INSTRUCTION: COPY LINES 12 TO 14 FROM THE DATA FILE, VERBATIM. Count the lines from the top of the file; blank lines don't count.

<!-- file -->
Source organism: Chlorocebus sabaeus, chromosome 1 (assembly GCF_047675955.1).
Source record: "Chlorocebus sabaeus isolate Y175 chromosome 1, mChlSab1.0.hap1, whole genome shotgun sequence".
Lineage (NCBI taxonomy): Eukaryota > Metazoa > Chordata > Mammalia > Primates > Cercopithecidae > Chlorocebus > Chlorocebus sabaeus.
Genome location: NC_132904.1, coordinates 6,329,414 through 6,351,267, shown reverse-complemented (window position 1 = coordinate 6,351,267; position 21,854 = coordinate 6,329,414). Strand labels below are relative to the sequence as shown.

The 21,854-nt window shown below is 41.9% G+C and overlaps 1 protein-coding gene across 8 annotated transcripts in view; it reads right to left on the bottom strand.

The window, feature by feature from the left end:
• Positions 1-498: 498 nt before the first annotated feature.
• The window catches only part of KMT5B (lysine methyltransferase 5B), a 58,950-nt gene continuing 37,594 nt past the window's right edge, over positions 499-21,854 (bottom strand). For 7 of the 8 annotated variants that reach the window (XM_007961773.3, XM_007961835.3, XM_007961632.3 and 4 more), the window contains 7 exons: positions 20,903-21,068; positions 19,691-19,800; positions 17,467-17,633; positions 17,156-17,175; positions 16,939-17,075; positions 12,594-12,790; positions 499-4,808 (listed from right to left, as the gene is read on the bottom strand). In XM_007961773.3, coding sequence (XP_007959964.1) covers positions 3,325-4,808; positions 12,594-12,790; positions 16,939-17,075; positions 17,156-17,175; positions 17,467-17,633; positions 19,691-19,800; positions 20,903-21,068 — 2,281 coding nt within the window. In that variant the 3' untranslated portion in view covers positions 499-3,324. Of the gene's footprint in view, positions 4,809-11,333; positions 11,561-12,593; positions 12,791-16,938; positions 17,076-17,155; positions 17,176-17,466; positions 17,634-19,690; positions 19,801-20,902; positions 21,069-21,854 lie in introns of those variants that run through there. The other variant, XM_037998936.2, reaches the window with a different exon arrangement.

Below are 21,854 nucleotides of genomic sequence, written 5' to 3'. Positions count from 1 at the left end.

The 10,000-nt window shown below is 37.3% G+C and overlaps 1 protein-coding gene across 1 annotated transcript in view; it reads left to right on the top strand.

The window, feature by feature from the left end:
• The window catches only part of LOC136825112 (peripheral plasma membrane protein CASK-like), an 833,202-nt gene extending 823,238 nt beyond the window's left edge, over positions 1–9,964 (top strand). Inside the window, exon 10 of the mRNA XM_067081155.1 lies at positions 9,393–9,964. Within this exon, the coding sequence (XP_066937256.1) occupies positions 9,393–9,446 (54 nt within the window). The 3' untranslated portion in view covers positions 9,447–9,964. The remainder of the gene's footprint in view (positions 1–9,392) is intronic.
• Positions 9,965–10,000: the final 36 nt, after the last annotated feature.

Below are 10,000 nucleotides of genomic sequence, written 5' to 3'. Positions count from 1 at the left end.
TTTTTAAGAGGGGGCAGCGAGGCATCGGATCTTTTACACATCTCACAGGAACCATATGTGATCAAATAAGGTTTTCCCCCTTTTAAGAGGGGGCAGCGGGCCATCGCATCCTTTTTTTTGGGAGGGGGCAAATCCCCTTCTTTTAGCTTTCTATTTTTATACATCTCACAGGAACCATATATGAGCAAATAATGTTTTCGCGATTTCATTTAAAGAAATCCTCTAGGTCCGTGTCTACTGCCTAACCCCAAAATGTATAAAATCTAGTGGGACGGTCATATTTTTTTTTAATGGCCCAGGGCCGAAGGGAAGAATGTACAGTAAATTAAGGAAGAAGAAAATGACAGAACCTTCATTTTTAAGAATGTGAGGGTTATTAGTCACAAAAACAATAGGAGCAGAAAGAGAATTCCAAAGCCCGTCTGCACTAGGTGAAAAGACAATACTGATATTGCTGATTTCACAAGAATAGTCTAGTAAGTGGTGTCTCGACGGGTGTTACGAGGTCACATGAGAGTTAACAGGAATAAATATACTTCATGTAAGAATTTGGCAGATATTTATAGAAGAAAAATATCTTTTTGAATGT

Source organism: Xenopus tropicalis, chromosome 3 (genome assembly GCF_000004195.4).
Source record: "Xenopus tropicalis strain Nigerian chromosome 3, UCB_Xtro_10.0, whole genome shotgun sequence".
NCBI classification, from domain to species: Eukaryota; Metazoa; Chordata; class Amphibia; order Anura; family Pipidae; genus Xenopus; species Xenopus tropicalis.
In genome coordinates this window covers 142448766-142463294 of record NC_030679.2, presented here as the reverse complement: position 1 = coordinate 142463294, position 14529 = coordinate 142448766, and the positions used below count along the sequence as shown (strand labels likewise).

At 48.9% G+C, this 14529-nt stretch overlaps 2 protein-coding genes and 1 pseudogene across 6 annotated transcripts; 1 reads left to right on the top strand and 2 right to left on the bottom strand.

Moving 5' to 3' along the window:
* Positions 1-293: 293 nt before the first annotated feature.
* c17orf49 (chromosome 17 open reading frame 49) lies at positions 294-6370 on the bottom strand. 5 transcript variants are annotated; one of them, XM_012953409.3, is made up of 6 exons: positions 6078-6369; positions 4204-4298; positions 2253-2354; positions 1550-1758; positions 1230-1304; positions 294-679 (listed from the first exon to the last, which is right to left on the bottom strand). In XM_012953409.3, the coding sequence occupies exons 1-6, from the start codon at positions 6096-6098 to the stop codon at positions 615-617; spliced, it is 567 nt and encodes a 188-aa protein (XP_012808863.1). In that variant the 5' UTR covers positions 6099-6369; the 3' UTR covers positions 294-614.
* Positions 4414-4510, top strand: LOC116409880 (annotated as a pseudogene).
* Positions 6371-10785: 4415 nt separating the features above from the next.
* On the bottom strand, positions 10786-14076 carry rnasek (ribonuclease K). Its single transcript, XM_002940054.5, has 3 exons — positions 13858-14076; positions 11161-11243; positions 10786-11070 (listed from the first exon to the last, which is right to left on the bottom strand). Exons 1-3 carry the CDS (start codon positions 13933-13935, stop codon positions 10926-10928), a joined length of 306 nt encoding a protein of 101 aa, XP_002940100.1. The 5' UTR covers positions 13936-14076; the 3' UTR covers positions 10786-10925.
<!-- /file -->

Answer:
• The window catches only part of LOC136825112 (peripheral plasma membrane protein CASK-like), an 833,202-nt gene extending 823,238 nt beyond the window's left edge, over positions 1–9,964 (top strand). Inside the window, exon 10 of the mRNA XM_067081155.1 lies at positions 9,393–9,964. Within this exon, the coding sequence (XP_066937256.1) occupies positions 9,393–9,446 (54 nt within the window). The 3' untranslated portion in view covers positions 9,447–9,964. The remainder of the gene's footprint in view (positions 1–9,392) is intronic.
• Positions 9,965–10,000: the final 36 nt, after the last annotated feature.

Below are 10,000 nucleotides of genomic sequence, written 5' to 3'. Positions count from 1 at the left end.